Lindfield, New South Wales
Sydney, New South Wales
Waimea Road, Lindfield
|Population||8,657 (2011 census)|
|• Density||1,674.5/km2 (4,337/sq mi)|
|Area||5.17 km2 (2.0 sq mi)|
|Location||13 km (8 mi) north-west of Sydney CBD|
|State electorate(s)||Davidson, Ku-ring-gai|
Lindfield is a suburb on the Upper North Shore of Sydney in the state of New South Wales, Australia. It is 13 kilometres north-west of the Sydney Central Business District and is in the local government area of Ku-ring-gai Council. East Lindfield is a separate suburb, although they share the postcode of 2070.
Location and history
This suburb of 5.17 square kilometres contains residential housing of California bungalow and federation style, in double brick and tile construction. Australian native bushland in Garigal National Park and Lane Cove National Park borders the suburb.
Lindfield means "lime tree field" and the area was settled by Europeans in the 1850s. The name derives from the native town of an early landowner, Mr List, who named his house after Lindfield, Sussex, England. When the railway line came through the area in 1890s, the name of the property was used to identify the station and neighbourhood.
Infrastructure and development
Lindfield railway station is on the North Shore, Northern & Western Line of the Sydney Trains network and is about 30 minutes by train from the Sydney central business district. The Pacific Highway is the main arterial road through Lindfield. Lindfield has a small commercial area on both sides of Lindfield railway station on the Pacific Highway and Lindfield Avenue. The former Commonwealth Bank is an art deco style building on the Pacific Highway.
Lindfield has five places of worship: St Albans Anglican Church, Holy Family Catholic Church, Lindfield Uniting Church (with church buildings on Tryon Road and the Pacific Highway) and the North Shore Synagogue.
Schools in the suburb comprise: Lindfield Public School, Lindfield East Public School, Newington College Preparatory School, Holy Family Catholic Primary School, and Masada College (K-6). The University of Technology, Sydney also offers courses at the Ku-ring-gai campus located on Eton Road. The Ku-ring-gai campus offers courses in business, nursing and midwifery, education and travel.
Lindfield Library is a branch of the Ku-ring-gai Municipal Library Network. There are two community halls: East Lindfield Community Hall at Crana Avenue and West Lindfield Community Hall at Moore Avenue. There are two tennis courts at Lindfield Community Centre (behind the library) and a further two courts at Lindfield Park in Tryon Road.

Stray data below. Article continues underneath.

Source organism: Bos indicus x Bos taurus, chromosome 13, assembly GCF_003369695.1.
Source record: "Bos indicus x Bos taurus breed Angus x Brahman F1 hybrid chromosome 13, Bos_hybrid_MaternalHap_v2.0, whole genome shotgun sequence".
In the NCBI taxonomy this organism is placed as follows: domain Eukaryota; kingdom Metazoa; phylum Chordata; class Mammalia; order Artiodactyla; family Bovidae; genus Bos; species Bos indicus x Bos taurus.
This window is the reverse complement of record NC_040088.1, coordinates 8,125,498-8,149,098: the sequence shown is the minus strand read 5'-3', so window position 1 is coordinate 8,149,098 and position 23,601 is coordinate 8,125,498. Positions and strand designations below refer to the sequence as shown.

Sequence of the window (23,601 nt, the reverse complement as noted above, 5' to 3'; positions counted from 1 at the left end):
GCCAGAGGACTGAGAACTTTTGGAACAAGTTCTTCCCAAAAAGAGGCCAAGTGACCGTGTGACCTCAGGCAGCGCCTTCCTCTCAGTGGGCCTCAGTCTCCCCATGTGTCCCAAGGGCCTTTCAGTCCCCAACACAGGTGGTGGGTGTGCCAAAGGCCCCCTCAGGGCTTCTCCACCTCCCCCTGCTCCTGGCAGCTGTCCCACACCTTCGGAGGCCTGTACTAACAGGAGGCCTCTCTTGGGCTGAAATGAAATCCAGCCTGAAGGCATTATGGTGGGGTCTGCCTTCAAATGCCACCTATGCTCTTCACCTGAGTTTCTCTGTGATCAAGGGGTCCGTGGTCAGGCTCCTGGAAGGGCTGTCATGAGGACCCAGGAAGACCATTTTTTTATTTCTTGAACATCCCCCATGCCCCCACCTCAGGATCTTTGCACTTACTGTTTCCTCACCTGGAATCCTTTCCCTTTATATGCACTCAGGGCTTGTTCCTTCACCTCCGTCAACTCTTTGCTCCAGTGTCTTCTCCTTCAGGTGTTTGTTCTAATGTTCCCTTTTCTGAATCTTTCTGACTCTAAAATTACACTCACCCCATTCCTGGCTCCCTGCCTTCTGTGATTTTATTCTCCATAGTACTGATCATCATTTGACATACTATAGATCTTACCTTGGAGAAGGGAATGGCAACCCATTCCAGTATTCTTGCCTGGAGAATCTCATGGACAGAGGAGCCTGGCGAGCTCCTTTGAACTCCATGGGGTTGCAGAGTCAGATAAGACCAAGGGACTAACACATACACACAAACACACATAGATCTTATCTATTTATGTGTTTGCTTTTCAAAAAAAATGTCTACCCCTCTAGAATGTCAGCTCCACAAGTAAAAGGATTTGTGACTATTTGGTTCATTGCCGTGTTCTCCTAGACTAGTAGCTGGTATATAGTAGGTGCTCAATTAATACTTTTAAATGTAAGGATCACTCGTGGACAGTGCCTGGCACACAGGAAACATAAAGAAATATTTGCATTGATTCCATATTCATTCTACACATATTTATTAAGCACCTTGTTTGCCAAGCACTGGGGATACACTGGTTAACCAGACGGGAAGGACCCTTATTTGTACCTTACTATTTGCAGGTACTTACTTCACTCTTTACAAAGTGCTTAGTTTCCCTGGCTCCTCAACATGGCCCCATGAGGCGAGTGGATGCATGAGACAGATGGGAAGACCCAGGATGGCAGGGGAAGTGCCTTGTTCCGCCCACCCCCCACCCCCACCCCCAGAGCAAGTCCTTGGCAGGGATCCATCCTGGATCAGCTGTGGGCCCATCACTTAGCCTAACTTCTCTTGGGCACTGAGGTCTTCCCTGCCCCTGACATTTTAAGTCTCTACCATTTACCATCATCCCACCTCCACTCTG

- Age distribution
- The distribution of ages in Lindfield was similar to the country as a whole. Lindfield residents' median age was 40 years, similar to the national median of 37. Children aged under 15 years made up 21.6% of the population (national average is 19.3%) and people aged 65 years and over made up 14.6% of the population (national average is 14.0%).
- Ethnic diversity
- Over half (60.4%) of Lindfield residents were born in Australia; the next most common countries of birth were England 5.0%, China 4.5%, Hong Kong 3.6%, South Korea 2.4%, and New Zealand 2.0%. More than two-thirds (69.8%) spoke English at home; others spoke mostly Cantonese, Mandarin, or Korean.
- The median weekly household income was $2,414, nearly double the national median of $1,234.
- Stand-alone houses accounted for two-thirds (67.6%) of residences, while 27.8% were flats, units or apartments and just 4.4% were semi-detached (mostly townhouses). The average household size was 2.9 people.
- In the 2011 Census, the most common responses for religion in Lindfield were Catholic 23.8%, No Religion 23.3%, Anglican 21.3%, Uniting Church 5.5% and Presbyterian and Reformed 3.6%.
Singer Iva Davies from the band Icehouse, lived in Lindfield during the 1970s to early-1980s whilst he was part of the ABC Sinfonia (orchestra) and started the band there. The song "Icehouse" was written about 18 Tryon Road, Lindfield.
Lucy Bryce, Haematologist, lived during 1897-1968
Sir Norman Lindfield, Lord mayor and businessman lived during the 1800s to late 1900s.
- Australian Bureau of Statistics (31 October 2012). "Lindfield (State Suburb)". 2011 Census QuickStats. Retrieved 5 November 2012.
- "Basic Community Profile (spreadsheet)". Australian Bureau of Statistics. Retrieved 26 April 2014.
- The Book of Sydney Suburbs, Compiled by Frances Pollon, Angus & Robertson Publishers, 1990, Published in Australia ISBN 0-207-14495-8, page 154
- "Lindfield Railway Station Group". New South Wales Office of Environment and Heritage. Retrieved 16 June 2014.
- Premier Postal History. "Post Office List". Premier Postal Auctions. Retrieved 16 June 2012.
- Bye, Clarissa; O'Rourke, Jim (13 June 2004). "The night a man woke up to mortality, love and civic duty". The Sun-Herald. Archived from the original on 12 January 2012.
- Wood, Stephanie (27 October 2011). "Cereal offender". The Sydney Morning Herald. Archived from the original on 12 January 2012.
- "Icehouse still gorgeous". Adelaide Review. October 2011. Archived from the original on 12 January 2012.
- "Songlines". The Sydney Morning Herald. 2 November 2005. p. 4. Archived from the original on 12 January 2012.
- Zeny Edwards and Joan Rowland (2012). "Lindfield". Dictionary of Sydney. Retrieved 28 September 2015. [CC-By-SA]
- Ku-ring-gai council planning: Lindfield
|Wikimedia Commons has media related to Lindfield, New South Wales.|
- "Australian Dictionary of Biography". adb.anu.edu.au. Retrieved 2015-08-03.